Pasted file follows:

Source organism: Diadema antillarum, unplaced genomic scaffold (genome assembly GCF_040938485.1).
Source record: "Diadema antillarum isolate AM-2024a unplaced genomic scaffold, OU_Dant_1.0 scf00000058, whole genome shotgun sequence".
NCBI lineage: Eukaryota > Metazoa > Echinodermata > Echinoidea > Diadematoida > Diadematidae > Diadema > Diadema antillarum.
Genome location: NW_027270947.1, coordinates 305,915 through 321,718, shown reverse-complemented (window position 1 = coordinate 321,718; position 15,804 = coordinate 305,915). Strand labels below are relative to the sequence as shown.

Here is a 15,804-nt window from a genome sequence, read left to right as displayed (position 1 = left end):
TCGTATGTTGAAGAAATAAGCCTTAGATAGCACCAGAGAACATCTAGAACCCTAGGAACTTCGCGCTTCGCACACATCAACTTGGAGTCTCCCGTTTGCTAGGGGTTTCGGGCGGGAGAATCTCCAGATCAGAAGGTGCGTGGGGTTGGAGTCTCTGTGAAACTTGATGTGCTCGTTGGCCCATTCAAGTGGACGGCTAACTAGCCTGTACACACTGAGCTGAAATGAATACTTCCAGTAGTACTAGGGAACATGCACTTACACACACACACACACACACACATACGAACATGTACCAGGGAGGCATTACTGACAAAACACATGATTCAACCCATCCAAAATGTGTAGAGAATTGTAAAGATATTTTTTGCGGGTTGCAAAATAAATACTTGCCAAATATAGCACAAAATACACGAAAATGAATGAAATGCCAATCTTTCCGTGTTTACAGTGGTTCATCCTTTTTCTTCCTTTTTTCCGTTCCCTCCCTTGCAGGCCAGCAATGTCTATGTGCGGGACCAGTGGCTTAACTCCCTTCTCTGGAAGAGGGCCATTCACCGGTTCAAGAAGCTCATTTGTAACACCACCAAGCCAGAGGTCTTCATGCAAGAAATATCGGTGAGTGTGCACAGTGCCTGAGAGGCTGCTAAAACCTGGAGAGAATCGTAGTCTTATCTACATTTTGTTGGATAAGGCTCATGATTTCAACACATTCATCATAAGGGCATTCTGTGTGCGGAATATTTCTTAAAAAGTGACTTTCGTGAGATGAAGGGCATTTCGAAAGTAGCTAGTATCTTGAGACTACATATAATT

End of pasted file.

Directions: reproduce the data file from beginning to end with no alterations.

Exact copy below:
Source organism: Diadema antillarum, unplaced genomic scaffold (genome assembly GCF_040938485.1).
Source record: "Diadema antillarum isolate AM-2024a unplaced genomic scaffold, OU_Dant_1.0 scf00000058, whole genome shotgun sequence".
NCBI lineage: Eukaryota > Metazoa > Echinodermata > Echinoidea > Diadematoida > Diadematidae > Diadema > Diadema antillarum.
Genome location: NW_027270947.1, coordinates 305,915 through 321,718, shown reverse-complemented (window position 1 = coordinate 321,718; position 15,804 = coordinate 305,915). Strand labels below are relative to the sequence as shown.

Here is a 15,804-nt window from a genome sequence, read left to right as displayed (position 1 = left end):
TCGTATGTTGAAGAAATAAGCCTTAGATAGCACCAGAGAACATCTAGAACCCTAGGAACTTCGCGCTTCGCACACATCAACTTGGAGTCTCCCGTTTGCTAGGGGTTTCGGGCGGGAGAATCTCCAGATCAGAAGGTGCGTGGGGTTGGAGTCTCTGTGAAACTTGATGTGCTCGTTGGCCCATTCAAGTGGACGGCTAACTAGCCTGTACACACTGAGCTGAAATGAATACTTCCAGTAGTACTAGGGAACATGCACTTACACACACACACACACACACACATACGAACATGTACCAGGGAGGCATTACTGACAAAACACATGATTCAACCCATCCAAAATGTGTAGAGAATTGTAAAGATATTTTTTGCGGGTTGCAAAATAAATACTTGCCAAATATAGCACAAAATACACGAAAATGAATGAAATGCCAATCTTTCCGTGTTTACAGTGGTTCATCCTTTTTCTTCCTTTTTTCCGTTCCCTCCCTTGCAGGCCAGCAATGTCTATGTGCGGGACCAGTGGCTTAACTCCCTTCTCTGGAAGAGGGCCATTCACCGGTTCAAGAAGCTCATTTGTAACACCACCAAGCCAGAGGTCTTCATGCAAGAAATATCGGTGAGTGTGCACAGTGCCTGAGAGGCTGCTAAAACCTGGAGAGAATCGTAGTCTTATCTACATTTTGTTGGATAAGGCTCATGATTTCAACACATTCATCATAAGGGCATTCTGTGTGCGGAATATTTCTTAAAAAGTGACTTTCGTGAGATGAAGGGCATTTCGAAAGTAGCTAGTATCTTGAGACTACATATAATT